Simple Steps to Quit Cravings

Ice Cream cravingsMmm… fresh, out-of-the-oven pizza with mozzarella, basil, and mushrooms; creamy, butter pecan ice cream in a crunchy sugar cone; hot buttered popcorn—are you salivating yet? My list could go on, although your favorite cravings may be something entirely different.

Why do we get those crazy, uncontrollable cravings seemingly out of nowhere? More importantly, what can we do to prevent or counteract them? While there are no quick fixes, exploring what our bodies are telling us through cravings and which foods bring us into balance will put us back in the driver’s seat when it comes to the foods we eat.

The most common cravings are for the sweet stuff. On average, Americans consume their body weight in sugar each year, contributing to the massive growth of our country—obesity has become an epidemic, with 65% of us overweight. By contrast, France’s per capita sugar consumption is five and a half times less than ours, and they have been known for their svelte figures for years. Unfortunately, American fast food has been creeping into French culture too, and today nearly 40 percent are overweight, according to New York Times article, “Even the French are Fighting Obesity.”

Our high sugar consumption contributes to a variety of conditions that can cause cravings. First, a continuous rise and fall of blood sugar that comes from eating high glycemic foods can produce a state of low blood sugar or hypoglycemia. A bagel or donut in the morning spikes the blood sugar and when it drops a few hours later, it falls into the danger zone. That’s when we crave more sugar or simple carbohydrates to boost the blood sugar back up again. Our bodies experience a crisis and crave the food that will give us the fastest increase in blood sugar—more sugar! We’re now living from one craving to the next until we decide to take action and jump off the sugar rollercoaster.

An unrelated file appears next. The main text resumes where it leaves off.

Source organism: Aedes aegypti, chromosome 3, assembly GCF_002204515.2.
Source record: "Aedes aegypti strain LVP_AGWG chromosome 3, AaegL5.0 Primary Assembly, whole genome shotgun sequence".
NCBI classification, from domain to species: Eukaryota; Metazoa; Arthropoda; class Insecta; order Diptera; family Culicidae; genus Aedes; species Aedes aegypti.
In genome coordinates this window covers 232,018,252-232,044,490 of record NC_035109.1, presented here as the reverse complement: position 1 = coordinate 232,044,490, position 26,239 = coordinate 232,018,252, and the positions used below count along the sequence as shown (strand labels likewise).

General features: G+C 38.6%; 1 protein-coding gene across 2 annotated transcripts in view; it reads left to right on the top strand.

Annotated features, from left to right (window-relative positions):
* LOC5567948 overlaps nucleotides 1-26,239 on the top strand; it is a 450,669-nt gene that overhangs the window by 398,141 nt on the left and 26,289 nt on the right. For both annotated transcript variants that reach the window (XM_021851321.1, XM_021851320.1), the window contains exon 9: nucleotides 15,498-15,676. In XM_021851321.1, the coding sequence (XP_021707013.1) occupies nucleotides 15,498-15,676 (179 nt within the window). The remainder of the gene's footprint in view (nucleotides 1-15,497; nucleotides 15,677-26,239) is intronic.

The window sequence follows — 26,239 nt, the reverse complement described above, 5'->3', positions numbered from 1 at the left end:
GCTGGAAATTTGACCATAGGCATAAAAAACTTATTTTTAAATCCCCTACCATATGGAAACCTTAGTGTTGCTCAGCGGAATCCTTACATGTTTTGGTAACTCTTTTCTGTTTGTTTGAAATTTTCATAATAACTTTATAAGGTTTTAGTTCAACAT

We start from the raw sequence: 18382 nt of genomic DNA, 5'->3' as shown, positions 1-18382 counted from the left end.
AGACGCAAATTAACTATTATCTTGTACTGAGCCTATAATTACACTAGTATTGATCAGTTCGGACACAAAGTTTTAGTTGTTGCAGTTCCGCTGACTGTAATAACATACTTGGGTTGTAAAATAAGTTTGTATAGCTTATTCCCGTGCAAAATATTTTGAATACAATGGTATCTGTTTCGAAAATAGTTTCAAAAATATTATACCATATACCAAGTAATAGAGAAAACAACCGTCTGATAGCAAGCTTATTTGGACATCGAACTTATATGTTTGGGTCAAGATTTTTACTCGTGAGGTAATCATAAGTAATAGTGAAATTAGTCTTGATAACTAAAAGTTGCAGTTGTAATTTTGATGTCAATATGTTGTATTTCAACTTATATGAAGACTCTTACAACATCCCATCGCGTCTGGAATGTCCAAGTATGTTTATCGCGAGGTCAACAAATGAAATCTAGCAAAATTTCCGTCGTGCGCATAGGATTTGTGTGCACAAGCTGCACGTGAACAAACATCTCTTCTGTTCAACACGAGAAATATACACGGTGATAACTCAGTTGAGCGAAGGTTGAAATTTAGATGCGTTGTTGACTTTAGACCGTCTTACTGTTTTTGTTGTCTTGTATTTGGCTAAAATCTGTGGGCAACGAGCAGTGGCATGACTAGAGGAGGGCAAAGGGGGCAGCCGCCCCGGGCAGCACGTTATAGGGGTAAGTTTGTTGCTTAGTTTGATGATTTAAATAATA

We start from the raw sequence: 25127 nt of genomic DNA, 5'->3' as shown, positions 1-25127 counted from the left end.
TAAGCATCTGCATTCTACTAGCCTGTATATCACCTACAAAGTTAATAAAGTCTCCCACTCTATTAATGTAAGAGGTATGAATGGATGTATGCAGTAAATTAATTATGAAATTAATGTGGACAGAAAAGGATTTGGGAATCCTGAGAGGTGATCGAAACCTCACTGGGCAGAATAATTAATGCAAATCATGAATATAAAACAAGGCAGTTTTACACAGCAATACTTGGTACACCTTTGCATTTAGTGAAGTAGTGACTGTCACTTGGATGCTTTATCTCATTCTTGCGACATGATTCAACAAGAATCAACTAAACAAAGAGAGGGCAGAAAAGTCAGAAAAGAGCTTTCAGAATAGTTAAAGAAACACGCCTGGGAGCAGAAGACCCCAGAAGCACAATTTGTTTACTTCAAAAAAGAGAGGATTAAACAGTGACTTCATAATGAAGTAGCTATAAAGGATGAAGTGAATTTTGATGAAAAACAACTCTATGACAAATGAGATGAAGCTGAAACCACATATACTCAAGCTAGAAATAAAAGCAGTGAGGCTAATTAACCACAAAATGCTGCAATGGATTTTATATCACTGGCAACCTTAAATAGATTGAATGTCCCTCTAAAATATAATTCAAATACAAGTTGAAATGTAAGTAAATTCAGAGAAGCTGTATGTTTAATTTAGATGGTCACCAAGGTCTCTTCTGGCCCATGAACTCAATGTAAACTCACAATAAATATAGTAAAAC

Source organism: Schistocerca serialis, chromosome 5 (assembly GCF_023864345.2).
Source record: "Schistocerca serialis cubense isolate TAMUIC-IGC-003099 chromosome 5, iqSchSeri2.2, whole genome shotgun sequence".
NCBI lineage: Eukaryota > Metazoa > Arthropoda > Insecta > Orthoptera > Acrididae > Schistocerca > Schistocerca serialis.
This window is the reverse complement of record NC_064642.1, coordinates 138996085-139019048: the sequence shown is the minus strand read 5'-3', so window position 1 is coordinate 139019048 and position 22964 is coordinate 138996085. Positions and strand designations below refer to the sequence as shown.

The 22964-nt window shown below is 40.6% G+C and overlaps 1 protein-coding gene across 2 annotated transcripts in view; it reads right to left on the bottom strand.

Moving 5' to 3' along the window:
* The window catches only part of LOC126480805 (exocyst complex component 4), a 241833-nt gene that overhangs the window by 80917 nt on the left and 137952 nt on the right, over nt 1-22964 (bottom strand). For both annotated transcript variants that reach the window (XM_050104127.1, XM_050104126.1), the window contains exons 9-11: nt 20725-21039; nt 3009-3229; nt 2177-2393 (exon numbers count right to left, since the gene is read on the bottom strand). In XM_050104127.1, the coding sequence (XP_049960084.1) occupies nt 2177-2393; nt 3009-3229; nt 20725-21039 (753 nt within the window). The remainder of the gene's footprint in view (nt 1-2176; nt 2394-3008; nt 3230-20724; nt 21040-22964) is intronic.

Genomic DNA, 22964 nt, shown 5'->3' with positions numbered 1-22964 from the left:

Some simple steps you can take are to:

  • Drink a large glass of water—we are often thirsty when we think we want to eat.
  • Change your activity. It may be time for a break if you have been working. Take a walk or do yoga stretches—anything to break the routine.
  • Ask yourself if you are really hungry or if you are bored, lonely, anxious, tired, or experiencing some other unpleasant feeling that has surfaced. Explore what is causing that feeling. Then respond to the real need.

If you want to learn more, please join me at my talk and book signing Saturday, October 1st at 10 a.m. at Four Elements Salon and Spa’s Himalayan Salt Cave. You can register here.

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